"The badger and the snake."
Translation:Am broc agus an nathair.
Yup, looks like it, good catch. Although it’s interesting since in the other languages the descendants of Albu and Éiriu do not have the article: it’s Alba and Èirinn, Albain and Éire, not
*an Alba or *an Éire.
Because of that I wonder if the origin of Manx forms isn’t an Albainn / Èirinn, in Albain / Éirinn with the preposition aN, iᴺ as in in Scotland, in Ireland (also note that genitive in Manx is still ny hErin and ny hAlbey). Will need to look some more reliable source on that.
Thank you. We can agree it could be the definite article, but I prefer your explanation for two reasons.
Firstly, if Manx is more like Irish than Gaelic in this particular case, then the nasalizing preposition iᴺ might make people think of the n as being more attached to the noun than it is in Gaelic. It should, logically be i nÉirinn, i nDoire 'in Derry', although they write in Éirinn in practice.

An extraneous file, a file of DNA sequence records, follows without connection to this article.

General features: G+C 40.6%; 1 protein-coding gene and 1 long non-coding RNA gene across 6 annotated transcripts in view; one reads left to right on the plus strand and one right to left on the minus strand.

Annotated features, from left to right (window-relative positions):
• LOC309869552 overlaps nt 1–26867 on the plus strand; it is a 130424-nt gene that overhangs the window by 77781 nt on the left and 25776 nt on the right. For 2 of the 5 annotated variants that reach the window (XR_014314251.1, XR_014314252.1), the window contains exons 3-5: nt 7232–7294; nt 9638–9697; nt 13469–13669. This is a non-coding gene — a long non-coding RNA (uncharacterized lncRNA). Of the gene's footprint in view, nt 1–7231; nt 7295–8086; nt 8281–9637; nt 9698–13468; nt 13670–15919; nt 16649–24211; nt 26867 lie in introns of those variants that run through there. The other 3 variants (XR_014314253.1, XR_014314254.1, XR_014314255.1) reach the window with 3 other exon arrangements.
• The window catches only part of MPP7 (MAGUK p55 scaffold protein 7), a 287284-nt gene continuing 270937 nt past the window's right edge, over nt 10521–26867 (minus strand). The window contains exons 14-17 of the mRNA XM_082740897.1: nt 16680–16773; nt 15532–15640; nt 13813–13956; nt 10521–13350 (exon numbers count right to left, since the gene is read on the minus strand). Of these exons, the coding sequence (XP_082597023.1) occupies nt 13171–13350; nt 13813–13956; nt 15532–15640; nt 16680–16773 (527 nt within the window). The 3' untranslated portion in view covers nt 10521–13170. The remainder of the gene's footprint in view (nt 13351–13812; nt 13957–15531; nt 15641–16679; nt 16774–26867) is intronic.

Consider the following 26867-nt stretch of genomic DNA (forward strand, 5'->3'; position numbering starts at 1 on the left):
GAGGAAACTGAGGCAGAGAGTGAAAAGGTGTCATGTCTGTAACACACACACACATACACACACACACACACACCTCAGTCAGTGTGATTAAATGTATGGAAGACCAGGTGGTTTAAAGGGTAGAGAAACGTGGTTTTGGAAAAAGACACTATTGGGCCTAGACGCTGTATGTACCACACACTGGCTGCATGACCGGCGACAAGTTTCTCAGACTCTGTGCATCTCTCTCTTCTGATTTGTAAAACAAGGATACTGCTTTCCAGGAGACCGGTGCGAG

Secondly it is a frequently observed phenomenon that places have their forms influenced by locative structures since this is how they are frequently encountered. For all I know, Gaelic Èirinn (nominative) is influenced by i nÉirinn in place of Éire as it does seem there was no n in the nominative in Old Irish.
Incidentally, that reference does give one example with an article in the nominative, so it was possible.